This semester, I worked part time as an ELL Writing Specialist with BC’s English department. I work with 5 non-native English speakers, undergraduate students who need extra linguistic support. Of course, at first, I was apprehensive about whether I’d be able to balance a job and the rigorous 1L courseload. However, as the semester comes to a close and I reflect on the past couple of months, I’m realizing how much I grew just by being a tutor. I’m really grateful for my job and I wanted to share some lessons I’ve learned this semester.
There’s a reason many people advised against taking a job my first semester- law school is intense. Between balancing hundreds of pages of reading with writing a memo, it can easily feel like there’s no time to do anything outside of law school. But, I learned to make time.
The way I think about it, my job takes around 5-6 hours a week. I can’t cut that time from my study schedule, so that means I have to carve that time from other activities to make up for the time spent at my job. With this mindset, I pushed myself to stop wasting time on my phone; I fought the urge to scroll through Instagram and stopped myself from watching the 100th cute dog and baby video on YouTube. In this way, from a logistical note, my job compelled me to make better use of my time, and I didn’t find that it affected my studying as much as I had been nervous that it would.
Tutoring, above all, is about relationship-building. With ELL students, we must recognize that they are putting themselves in a position of immense vulnerability learning to communicate in a language that is not their own. Thus, I always try to place myself in the shoes of my students and operate with empathy.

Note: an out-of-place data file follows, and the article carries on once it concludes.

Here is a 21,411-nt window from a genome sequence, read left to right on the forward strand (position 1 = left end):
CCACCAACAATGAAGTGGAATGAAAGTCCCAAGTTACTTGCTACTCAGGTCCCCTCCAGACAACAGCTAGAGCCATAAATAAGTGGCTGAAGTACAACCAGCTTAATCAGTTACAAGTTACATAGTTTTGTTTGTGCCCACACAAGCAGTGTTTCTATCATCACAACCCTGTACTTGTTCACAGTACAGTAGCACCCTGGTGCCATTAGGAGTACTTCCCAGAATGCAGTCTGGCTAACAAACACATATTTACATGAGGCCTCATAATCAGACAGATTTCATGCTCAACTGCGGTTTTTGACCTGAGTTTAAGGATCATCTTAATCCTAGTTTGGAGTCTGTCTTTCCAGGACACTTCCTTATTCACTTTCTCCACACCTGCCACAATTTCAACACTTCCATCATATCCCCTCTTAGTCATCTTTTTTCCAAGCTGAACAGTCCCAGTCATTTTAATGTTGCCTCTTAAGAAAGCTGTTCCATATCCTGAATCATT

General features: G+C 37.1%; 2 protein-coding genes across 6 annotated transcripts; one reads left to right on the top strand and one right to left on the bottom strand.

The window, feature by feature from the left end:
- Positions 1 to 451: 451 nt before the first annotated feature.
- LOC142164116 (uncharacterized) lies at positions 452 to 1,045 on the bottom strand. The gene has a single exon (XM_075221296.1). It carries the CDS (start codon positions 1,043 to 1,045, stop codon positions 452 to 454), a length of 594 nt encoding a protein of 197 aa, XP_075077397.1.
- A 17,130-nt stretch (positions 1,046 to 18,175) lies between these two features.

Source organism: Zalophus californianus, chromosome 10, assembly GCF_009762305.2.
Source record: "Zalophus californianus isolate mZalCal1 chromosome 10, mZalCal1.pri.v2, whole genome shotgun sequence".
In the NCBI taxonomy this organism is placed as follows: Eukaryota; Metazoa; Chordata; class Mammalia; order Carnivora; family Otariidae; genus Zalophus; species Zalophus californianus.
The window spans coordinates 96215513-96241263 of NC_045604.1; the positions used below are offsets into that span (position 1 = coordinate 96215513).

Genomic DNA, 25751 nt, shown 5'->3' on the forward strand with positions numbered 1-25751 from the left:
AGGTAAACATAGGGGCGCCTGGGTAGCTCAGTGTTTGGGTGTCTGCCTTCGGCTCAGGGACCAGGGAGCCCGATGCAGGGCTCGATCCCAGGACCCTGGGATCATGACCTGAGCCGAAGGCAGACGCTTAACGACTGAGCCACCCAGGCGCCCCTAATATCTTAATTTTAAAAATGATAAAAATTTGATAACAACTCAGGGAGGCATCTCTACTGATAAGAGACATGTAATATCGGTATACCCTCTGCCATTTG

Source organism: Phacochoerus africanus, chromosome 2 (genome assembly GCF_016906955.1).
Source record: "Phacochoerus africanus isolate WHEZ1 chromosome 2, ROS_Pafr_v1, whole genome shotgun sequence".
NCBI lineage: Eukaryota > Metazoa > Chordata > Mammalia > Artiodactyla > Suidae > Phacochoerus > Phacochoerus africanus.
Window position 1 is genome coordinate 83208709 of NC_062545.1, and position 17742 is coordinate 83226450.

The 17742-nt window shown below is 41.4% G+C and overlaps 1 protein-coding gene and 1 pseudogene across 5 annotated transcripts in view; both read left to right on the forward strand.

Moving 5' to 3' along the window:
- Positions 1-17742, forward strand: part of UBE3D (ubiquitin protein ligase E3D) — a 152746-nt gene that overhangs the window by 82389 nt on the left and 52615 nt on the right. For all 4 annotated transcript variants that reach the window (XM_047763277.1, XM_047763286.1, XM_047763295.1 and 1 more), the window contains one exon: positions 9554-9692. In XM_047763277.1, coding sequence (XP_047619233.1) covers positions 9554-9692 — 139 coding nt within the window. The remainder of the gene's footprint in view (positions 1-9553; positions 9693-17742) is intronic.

The legal field, too, is a people’s profession. Every couple of weeks throughout the semester, I would feel so buried in my textbooks and the cases that I forgot about the human element of law. However, every time I went to tutor, I was reminded that one day, as a lawyer, I will be helping real people solve their legal issues, and empathy will be of utmost importance then, too. Whether it be tutees or clients, kindness and compassion never hurts.
There is more to life than law school
As a 1L, it can be easy to let law school consume your entire life. It’s only natural; we’re spending so much time in the classroom and library with our law school peers that we forget we hold identities other than ‘law student.’ Tutoring helped remind me of that. I started viewing it as my “break” from law school instead of something that was interrupting my study time; this way, I valued the time I spent there more.
In fact, I’ve become good friends with the other tutors, most of whom are English Masters students, and it’s nice to have normal conversations with people that aren’t about Federal Rules of Civil Procedure. Moreover, I’ve developed rapport with my students, too, and I love hearing their stories from back home. Rarely do they ask about law school—and this has honestly been so refreshing.
All in all, being an ELL Specialist was the right decision for me. It actually helped me manage my time better, all while improving my people skills and allowing me to make new friends along the way. While getting a job during 1L may not be for everyone, I’m convinced it was the right choice for me.
Roma Gujarathi is a first-year student at BC Law. She loves hearing from readers—contact her at firstname.lastname@example.org.